One boy’s nightmare is another’s dream, and Dominic wanted to travel in time to the dinosaur days. Dominic was born prematurely with Down syndrome, feeding issues, and heart failure, but that doesn't stop Dom from running and playing with dinosaurs.
    Drawing Hope Project
  • Artist’s fantasy photos fulfill sick kids’ dreams

    of

    Hope floats -

    Captain Chance stays aloft under the moonlight, with guidance from the S.S. Hope. He was diagnosed with Acute Lymphoblastic Leukemia in 2011 and is currently undergoing chemotherapy treatments.
    Drawing Hope Project
  • Artist’s fantasy photos fulfill sick kids’ dreams

    of

    Magic carpet ride -

    Van Daele is Kasie's genie, transporting her to a magical land through his photo editing. Kasie has Rett syndrome, a neurodevelopmental disorder that almost exclusively affects girls.
    Drawing Hope Project
  • Artist’s fantasy photos fulfill sick kids’ dreams

    of

    Riding in style -

    At 7 months old, Ryley received a heart transplant that saved her life. She is proof that anything is possible and Van Daele's photo illustration shows just that. A white unicorn, a flowering meadow and a magical tutu transform her dreams into reality.
    Drawing Hope Project

Van Daele told TODAY.com that he was inspired to start the project when his dad was battling cancer. “I turned a drawing I did myself when I was six, for my grandmother, into a real-life photo, and that triggered the idea that I could do this on a broader scale, for other families who could use some inspiration in their lives,” Van Daele said. “When you're up against battles like that, the idea that anything is possible is so important.”

David, keeper of the stars. Drawing Hope Project
Through his Drawing Hope Project, Canadian artist Shawn Van Daele captures photos of sick kids, and edits them into fantastical environments.

The Drawing Hope Project was off and running from there. Van Daele reached out to hospitals and support groups, who put him in touch with families who might be interested in his project. Once he created his first magical image (for Ryley, the "Queen of Hearts"), word spread quickly. Van Daele began working with children waiting for organ transplants, others with heart defects, cancer, “and every other kind of rare disease you could imagine,” he said. He offers his art free of charge.

The response has been “overwhelming in the most perfect way possible,” Van Daele said, and he’s worked with about 30 families in Canada and the U.S. “Seeing the children's reactions to having their imaginations come to life is priceless — and for the parents, seeing their children full of hope and life is a real gift that I've been blessed with being able to give them,” he said.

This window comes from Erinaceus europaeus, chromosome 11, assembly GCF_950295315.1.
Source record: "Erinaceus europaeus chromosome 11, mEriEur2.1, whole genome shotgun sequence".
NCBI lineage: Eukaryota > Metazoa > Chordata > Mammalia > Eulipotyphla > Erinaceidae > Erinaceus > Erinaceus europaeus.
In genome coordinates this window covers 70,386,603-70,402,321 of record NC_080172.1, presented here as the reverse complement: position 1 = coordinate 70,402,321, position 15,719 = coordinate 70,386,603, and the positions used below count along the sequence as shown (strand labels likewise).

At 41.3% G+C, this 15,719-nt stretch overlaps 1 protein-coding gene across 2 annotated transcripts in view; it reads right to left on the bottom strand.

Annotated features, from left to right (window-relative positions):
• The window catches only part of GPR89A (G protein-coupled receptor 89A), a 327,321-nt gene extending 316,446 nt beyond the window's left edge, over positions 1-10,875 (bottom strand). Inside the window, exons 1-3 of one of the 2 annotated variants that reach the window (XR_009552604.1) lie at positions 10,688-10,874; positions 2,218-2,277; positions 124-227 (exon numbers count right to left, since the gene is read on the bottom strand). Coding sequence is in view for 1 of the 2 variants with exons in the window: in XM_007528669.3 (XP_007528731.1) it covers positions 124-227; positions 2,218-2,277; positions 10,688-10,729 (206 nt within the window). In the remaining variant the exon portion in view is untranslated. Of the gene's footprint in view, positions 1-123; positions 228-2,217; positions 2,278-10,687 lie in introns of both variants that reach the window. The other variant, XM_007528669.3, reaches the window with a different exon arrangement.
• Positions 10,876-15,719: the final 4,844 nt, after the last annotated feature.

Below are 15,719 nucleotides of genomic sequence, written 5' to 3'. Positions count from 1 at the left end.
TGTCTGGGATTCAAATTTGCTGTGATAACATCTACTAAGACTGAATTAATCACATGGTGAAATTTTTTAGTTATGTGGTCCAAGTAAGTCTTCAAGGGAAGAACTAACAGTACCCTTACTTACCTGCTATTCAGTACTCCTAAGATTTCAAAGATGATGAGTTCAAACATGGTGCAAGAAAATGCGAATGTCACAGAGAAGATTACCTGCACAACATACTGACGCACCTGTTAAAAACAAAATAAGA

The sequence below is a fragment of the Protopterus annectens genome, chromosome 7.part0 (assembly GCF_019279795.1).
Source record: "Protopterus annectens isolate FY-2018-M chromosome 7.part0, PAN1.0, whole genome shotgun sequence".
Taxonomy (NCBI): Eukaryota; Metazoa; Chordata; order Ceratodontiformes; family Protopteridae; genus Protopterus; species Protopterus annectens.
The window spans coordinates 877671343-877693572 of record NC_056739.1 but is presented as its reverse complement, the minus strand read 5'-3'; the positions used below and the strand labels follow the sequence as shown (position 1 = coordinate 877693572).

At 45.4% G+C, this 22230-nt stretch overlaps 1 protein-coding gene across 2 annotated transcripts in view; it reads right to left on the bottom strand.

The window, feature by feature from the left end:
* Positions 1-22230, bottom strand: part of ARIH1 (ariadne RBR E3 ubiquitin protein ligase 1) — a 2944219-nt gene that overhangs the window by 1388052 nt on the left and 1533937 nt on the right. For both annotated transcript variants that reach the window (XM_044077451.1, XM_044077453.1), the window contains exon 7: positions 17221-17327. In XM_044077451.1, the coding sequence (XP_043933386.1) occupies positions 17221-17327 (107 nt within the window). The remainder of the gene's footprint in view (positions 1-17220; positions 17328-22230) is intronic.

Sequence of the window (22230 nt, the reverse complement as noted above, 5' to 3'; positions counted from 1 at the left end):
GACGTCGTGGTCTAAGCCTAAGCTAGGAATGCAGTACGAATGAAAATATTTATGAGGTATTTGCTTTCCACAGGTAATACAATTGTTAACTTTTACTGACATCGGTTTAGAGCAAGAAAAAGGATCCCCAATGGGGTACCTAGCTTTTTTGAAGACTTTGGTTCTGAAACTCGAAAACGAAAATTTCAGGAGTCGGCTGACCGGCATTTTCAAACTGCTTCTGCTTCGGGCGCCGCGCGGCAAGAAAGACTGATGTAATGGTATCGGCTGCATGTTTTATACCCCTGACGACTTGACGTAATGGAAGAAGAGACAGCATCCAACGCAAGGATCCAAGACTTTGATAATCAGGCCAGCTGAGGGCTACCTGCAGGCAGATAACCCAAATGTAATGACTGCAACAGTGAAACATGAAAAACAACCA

In this image, Van Deale turned one little girl into the fairy princess of poppies. Drawing Hope Project
In this image, Van Deale turned one little girl into the fairy princess of poppies.

In addition to raising spirits, Van Daele also wants to raise awareness about organ donation. Many of the children he photographs are waiting for a life-saving transplant. All his images include messages urging people to register for organ donation, with links to Canada's organ donor registry. (You can find the U.S. registry here.) Van Daele said he's received hundreds of letters and Facebook comments from people saying they've registered as an organ donor after seeing his pictures. “To know that this project has or will, technically, save lives — wow,” he said. 

As for his own favorite image in the project, it’s one of a boy named Jack, pictured as a superhero. Born with a rare liver disease, Jack received his first transplant when he was 7 months old. When Van Daele took his picture, Jack was waiting for a second life-saving transplant; he got it about a year and a half later. Van Daele told TODAY.com, “It really gets across the feeling of overcoming the battles these kids have gone through, and rising above whatever life throws at you.”

Van Deale describes this image as his very favorite. The subject of this photo recently received a life-saving transplant. Drawing Hope Project
Van Deale describes this image as his very favorite. The subject of this photo recently received a life-saving transplant.

Find more information about the Drawing Hope Project and organ donation.

Alesandra Dubin is a Los Angeles-based writer and the founder of home and travel blog Homebody in Motion. Follow her on Facebook, Google+ and Twitter.

TOP